Later the larger inner circle of stones were erected with the giant monoliths and sarsen stones seen today.

In the 1920s archaeologist William Hawley discovered the remains of cremated bone in several Aubrey Holes around the Stonehenge site, which he estimated to belong to 59 individuals.

He noted many of the burials had been circular, indicating they had been placed in bags before being buried.

He also found just one policed gneiss mace-head with one of the burials but no other grave goods.

Sadly, at the time the remains were not considered to be important and were reburied all together in a single Aubrey hole.

But in the new study, researchers described how they re-excavated these remains and subjected them to modern analysis using radiocarbon dating.

Stonehenge may have served as a cremation cemetery
Burials at Stonehenge were likely for people of higher status. The latest analysis of the burned bones revealed 
they were buried in the holes over a period of 500 years between 3,100BC and 2,600BC 
[Credit: Adam Stanford/Aerial-Cam Ltd]
They found the remains of at least 27 adults and young adults and were able to identify nine of these as male and five as female.

The dating of the remains showed the remains found in the Aubrey Holes had been buried between 3,100BC and 2,600BC.

During the dig the archaeologists discovered a previously unexcavated burial of the cremated remains of an adult woman.

This suggested her bones remained where they had been buried around 5,000 years ago in the hole dug for the bluestone.

It suggests the bluestones had originally been used to identify individuals who had been buried beneath them.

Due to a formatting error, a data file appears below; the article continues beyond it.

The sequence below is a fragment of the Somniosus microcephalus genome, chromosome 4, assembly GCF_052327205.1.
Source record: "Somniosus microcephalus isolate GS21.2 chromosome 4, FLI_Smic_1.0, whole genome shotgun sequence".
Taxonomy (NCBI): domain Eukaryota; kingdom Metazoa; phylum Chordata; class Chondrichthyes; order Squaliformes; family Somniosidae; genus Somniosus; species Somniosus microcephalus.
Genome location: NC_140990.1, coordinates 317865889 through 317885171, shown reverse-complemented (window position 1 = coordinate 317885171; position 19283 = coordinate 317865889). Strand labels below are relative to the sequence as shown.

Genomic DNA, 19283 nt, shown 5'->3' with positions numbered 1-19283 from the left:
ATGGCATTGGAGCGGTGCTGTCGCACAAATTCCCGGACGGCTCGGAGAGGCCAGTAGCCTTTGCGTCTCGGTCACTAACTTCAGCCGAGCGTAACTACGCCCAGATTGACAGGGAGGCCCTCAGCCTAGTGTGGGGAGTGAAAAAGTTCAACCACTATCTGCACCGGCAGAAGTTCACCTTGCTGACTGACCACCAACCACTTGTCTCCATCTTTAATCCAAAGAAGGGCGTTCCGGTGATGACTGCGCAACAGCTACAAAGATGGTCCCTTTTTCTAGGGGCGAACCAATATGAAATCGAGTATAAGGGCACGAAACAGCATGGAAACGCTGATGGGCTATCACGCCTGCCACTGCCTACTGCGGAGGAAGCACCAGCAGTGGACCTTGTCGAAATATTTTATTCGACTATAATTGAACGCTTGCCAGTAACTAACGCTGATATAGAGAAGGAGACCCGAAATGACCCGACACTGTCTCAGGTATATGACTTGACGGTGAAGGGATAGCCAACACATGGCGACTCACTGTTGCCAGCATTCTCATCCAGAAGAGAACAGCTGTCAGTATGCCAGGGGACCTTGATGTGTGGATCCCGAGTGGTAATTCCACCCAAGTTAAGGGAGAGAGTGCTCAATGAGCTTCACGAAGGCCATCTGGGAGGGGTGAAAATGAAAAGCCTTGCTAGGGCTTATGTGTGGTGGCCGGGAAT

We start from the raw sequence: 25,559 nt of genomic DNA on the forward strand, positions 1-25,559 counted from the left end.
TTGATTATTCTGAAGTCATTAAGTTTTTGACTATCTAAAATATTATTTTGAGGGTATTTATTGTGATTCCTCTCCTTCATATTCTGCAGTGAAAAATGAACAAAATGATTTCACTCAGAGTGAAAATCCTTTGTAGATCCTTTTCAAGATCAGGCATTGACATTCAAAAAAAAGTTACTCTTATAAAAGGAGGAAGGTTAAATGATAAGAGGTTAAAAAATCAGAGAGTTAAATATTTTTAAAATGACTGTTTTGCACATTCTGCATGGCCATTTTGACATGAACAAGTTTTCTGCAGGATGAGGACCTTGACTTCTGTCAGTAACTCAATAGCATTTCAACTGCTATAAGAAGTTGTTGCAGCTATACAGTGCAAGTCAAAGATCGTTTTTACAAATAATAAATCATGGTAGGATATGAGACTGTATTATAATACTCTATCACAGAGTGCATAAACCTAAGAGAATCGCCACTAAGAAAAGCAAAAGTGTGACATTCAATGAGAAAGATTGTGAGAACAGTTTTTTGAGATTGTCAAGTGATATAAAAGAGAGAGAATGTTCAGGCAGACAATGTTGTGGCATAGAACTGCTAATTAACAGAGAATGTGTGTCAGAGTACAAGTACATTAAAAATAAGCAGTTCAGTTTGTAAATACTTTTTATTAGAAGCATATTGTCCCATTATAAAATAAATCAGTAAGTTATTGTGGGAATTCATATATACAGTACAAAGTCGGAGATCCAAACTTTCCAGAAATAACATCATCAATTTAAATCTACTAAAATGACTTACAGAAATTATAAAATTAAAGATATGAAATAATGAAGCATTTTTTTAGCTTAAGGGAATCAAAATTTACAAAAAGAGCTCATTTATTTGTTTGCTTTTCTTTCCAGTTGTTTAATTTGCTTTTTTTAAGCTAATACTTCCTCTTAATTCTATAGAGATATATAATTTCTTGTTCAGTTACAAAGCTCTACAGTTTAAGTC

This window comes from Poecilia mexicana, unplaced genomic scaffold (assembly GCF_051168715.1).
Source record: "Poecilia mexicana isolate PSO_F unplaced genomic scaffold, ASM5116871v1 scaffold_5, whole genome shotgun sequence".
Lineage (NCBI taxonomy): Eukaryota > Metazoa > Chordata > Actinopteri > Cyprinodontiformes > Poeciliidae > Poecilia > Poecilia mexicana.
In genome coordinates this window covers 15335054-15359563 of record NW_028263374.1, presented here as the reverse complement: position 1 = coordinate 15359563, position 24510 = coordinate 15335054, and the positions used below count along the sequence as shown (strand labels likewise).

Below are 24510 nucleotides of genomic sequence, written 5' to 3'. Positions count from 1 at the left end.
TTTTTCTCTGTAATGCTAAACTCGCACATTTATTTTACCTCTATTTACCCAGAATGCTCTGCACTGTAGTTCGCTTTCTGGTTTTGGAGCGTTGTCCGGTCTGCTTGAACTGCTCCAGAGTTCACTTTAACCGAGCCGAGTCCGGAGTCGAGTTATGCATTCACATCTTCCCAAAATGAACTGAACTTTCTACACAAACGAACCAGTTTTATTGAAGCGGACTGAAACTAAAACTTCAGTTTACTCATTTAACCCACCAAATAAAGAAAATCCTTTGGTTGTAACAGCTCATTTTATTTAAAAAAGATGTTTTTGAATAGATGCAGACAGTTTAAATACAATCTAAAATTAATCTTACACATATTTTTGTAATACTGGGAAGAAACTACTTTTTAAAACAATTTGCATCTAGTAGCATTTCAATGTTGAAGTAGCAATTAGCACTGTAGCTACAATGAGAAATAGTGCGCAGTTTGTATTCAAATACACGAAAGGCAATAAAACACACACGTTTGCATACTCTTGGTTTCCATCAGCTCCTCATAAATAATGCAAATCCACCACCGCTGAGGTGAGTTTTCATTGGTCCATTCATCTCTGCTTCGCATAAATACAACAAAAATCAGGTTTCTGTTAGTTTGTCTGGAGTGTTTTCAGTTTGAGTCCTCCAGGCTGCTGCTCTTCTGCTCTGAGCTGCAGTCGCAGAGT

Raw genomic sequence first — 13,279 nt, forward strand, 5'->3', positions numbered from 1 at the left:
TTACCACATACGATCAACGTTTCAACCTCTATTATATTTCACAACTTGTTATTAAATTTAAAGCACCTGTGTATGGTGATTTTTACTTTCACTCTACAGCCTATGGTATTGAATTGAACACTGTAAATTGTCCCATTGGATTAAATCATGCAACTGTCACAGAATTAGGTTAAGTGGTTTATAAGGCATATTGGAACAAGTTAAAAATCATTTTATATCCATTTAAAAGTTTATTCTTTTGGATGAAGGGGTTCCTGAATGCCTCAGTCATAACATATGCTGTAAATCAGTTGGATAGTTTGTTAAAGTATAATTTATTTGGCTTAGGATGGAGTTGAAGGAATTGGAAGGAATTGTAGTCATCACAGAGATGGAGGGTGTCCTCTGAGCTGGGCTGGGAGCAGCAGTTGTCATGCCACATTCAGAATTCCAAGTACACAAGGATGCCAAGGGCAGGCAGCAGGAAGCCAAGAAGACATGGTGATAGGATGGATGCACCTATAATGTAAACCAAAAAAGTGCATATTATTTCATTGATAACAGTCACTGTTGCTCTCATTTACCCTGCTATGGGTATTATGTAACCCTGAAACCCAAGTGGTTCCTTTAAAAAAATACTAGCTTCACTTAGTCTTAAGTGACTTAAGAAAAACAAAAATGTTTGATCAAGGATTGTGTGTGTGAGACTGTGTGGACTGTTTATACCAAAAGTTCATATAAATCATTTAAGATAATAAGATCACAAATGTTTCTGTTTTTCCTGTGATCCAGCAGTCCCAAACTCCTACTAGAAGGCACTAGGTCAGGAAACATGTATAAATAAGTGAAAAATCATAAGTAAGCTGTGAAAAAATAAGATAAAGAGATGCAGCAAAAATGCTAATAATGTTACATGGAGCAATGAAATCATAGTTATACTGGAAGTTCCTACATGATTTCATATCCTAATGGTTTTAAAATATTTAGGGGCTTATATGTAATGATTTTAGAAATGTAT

Stonehenge may have served as a cremation cemetery
Researchers believe the site may have taken on a new significance around 2,500 years ago when 
it became more loosely associated with the dead as a place where ancestors were embodied 
metaphorically within the stones [Credit: PA]
The researchers said the use of Stonehenge and its surrounding land as a cemetery probably ended with the Beaker period after 2140BC, by which time Stonehenge stages 2 and 3 were completed.

Professor Parker Pearson and his colleagues said: 'Our research shows that Stonehenge was used as a cremation cemetery for mostly adult men and women for around five centuries, during and between its first two main stages of construction.

'In its first stage, many burials were placed within and beside the Aubrey Holes. As these are believed to have contained bluestones, there seems to have been a direct relationship between particular deceased individuals and standing stones.

'Human remains continued to be buried during and after Stonehenge's second stage, demonstrating its continuing association with the dead.

'Most of these later burials appear, however, to have been placed in the ditch around the monument's periphery, leaving the stones, now grouped in the centre of the site, distant from the human remains.'

Author: Richard Gray | Source: Daily Mail [April 22, 2016]